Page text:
I’m a fan of the command line. For many things there’s just no faster way to get things done on my computer. I previously looked at Console, a terminal emulator for Windows that makes the command line experience better by adding tabs among other extensions.
Shortly after that article was published I became aware of another terminal emulator called ConEmu. After using both I’ve largely moved to ConEmu. Why? Let’s look at ConEmu and why it’s become my new favorite.
What is ConEmu?
ComEmu is a console emulator with tabs that runs in Windows 2000 or later. The program was initially created to be a companion to the FAR shell replacement. It’s evolved into a full featured terminal emulator which can be used with any shell, console application, and many tools such as PuTTY. The program is in active and rapid development and new features are being added regularly.
In spite of being a command line tool, it integrates well with the Windows environment. It supports Jump Lists in Windows 7 letting you start a new terminal attached to whatever list you want from the Windows 7 taskbar. Amazingly it can also detect ongoing operations in many programs such as 7-zip and chkdsk and display a progress bar in the taskbar for the operation.
This simple indicator can let you know the status of a long running operation without the need to flip back to it to check in. ConEmu lets you easily update Windows Explorer to add options to open the program to the context menu. This integration let’s you open either a Cmd or Powershell shell from any directory by right clicking and selecting the option.
ConEmu lets you open multiple terminals into separate tabs. Each terminal can connect to a different shell or multiple terminals can connect to the same shell. A nice feature is that you can capture already open shells and bring them into ConEmu. It’s also easy to launch a terminal as a user other than yourself. Need a command prompt running as administrator? Simply check a box on the dialog when you start a new shell and you have one. A nice touch is that a small administrator icon shows up on the tab to make it easier to find the terminal running in this mode.
A nice feature is that you can capture already open shells and bring them into ConEmu.
You can also not only select text in the window and copy it to the clipboard, but also use box selection. Box selection lets you select text in a rectangular shape instead of continuous lines of text. This allows you to easily select a single column out of displayed text in column format. It’s a feature that I don’t need often, but when I do it saves a lot of time compared to multiple copy/paste operations.
ConEmu feels like a terminal designed for those who really use the command line often.
ConEmu feels like a terminal designed for those who really use the command line often. The status bar provides an a lot of information about your session at a glance. You can customize the information you wish to appear and change what shows at any time from a popup menu shown by clicking on the status bar.
And these items aren’t just for display. The CAPS icons not only lets you know if Caps Lock is pressed, but clicking the icon will toggle it. A very useful feature when scrolling through long listings or text is the display of the current screen in comparison to the full buffer.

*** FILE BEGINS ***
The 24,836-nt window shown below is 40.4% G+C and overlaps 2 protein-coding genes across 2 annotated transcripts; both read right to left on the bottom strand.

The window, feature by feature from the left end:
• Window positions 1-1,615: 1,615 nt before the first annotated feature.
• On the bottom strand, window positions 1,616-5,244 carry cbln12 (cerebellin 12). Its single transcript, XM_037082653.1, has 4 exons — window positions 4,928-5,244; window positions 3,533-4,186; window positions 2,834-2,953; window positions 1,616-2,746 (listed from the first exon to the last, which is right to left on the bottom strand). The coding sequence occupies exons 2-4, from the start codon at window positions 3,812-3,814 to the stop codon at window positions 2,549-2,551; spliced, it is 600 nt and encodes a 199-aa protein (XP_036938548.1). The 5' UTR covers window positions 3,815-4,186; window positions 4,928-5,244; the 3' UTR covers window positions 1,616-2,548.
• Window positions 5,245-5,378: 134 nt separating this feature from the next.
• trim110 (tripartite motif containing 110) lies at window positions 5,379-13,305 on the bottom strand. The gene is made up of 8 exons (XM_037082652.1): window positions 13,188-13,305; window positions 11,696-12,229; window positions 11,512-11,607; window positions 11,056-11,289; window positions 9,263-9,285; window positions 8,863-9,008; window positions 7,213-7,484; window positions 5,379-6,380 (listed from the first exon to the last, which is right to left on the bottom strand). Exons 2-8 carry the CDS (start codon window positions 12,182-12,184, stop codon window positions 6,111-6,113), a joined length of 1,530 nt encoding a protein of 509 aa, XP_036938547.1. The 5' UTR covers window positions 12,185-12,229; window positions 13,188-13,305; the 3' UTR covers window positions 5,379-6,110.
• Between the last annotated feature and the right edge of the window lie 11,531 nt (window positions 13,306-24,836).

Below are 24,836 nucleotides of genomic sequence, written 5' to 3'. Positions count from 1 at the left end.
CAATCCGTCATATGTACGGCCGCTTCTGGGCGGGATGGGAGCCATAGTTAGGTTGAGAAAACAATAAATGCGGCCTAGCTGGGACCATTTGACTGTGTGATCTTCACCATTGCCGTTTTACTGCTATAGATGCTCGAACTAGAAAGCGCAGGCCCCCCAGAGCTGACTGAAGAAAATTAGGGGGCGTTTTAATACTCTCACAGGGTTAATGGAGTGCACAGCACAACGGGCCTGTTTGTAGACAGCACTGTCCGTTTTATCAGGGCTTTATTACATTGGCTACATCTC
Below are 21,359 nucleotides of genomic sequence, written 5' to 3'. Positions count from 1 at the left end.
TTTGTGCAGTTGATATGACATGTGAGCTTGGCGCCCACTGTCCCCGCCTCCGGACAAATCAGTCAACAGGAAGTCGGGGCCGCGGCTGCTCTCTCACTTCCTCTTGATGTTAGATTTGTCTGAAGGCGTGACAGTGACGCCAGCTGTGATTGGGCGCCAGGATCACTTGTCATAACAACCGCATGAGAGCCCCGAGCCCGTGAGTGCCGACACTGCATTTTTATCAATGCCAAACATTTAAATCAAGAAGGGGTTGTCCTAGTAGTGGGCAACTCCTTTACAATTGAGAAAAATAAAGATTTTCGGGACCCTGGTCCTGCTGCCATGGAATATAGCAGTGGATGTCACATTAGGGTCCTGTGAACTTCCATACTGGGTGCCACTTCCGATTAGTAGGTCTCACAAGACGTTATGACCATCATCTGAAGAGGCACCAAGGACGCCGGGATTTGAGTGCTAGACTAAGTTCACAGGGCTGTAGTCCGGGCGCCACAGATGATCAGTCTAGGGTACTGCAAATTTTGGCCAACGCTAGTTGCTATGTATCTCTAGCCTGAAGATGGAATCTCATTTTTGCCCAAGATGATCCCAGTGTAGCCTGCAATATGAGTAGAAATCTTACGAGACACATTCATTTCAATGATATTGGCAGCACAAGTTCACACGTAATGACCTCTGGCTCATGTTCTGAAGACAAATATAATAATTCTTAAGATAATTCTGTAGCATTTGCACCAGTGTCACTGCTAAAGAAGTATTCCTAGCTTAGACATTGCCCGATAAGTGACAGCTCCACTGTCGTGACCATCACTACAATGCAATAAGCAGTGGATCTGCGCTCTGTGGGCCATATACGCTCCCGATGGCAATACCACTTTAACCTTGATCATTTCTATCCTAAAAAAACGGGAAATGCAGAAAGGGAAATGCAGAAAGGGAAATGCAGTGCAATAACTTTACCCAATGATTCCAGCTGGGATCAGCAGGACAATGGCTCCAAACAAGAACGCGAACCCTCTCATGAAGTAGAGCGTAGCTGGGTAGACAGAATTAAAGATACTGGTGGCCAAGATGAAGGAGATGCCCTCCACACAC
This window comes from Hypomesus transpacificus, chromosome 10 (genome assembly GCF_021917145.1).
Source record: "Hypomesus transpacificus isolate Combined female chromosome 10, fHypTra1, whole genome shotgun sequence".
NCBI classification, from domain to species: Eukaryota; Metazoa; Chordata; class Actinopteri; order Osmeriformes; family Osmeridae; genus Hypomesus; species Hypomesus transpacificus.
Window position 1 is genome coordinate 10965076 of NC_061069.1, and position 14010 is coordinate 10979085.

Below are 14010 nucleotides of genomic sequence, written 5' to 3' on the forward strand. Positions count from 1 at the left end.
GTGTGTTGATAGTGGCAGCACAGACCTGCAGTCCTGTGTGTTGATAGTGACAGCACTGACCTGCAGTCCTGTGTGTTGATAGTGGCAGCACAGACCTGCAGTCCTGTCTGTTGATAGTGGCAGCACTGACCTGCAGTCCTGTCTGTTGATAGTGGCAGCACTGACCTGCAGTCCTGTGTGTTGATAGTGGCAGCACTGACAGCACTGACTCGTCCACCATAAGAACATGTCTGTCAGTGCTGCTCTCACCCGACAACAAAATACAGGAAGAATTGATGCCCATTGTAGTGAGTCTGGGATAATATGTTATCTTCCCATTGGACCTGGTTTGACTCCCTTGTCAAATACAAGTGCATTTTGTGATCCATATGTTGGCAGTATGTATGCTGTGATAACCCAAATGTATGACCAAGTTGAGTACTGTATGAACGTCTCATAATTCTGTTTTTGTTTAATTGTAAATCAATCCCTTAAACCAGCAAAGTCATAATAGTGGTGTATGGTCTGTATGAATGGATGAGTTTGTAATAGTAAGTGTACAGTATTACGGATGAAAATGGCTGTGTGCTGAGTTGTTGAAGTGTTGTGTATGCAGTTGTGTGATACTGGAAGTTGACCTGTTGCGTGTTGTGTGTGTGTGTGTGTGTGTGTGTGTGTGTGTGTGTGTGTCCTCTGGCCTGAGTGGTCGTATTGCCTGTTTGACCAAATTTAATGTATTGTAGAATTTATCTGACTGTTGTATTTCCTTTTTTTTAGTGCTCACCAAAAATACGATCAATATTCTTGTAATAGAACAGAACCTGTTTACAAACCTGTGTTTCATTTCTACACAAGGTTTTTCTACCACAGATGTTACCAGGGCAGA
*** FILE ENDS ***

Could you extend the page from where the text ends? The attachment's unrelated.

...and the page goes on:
Options and Features
ConEmu is very customizable. In fact, it seems that everything in the program form the key to press when you want to select text to the color of the status bar can be changed. The cusomization is targeted at the power user to produce an environment exactly the way you want, but it can feel a bit daunting to look at hundred of settings at one time.
I still find new features and options every time I go into the settings window.
Your first glance at the settings dialog will leave you feeling a bit overwhelmed. I still find new features and options every time I go into the settings window. It would be nice to see the settings laid out in a more organized fashion to reduce the overload. I would also like to see some of the more common and useful setting made to stand out or be easier to find.
Outside of the complex settings dialog, the program has plenty of small touches. There is an option to automatically update the program and you can choose to only update to stable versions or to download any updates including developer versions. You can set the window transparent and customize the font and colors for the terminal. It also has a handy setting to keep the console window always on top. This feature works very nicely when you set the window transparency.
It’s similar to Console, but passes it in features and customization options. Everything I liked and used in Console is here, but more those options can be extended. Tools that target the command line really are meant for the power user in today’s computing environment. ConEmu feels built by the power user for other power users. It’s a tool for those who not only want to spend time in the command line, but enjoys doing so.
The small things often add up in programs and ConEmu is that program. There are so many small features that save time or let you do things faster and easier that it takes time to find them all. It feels like the extension of what Console begun, a better command line wrapper for those who spend time there. While the options can seem overwhelming, the ability to customize the program will appeal to any power user. If you spend time at the command line, try ConEmu and you’ll likely enjoy that time more.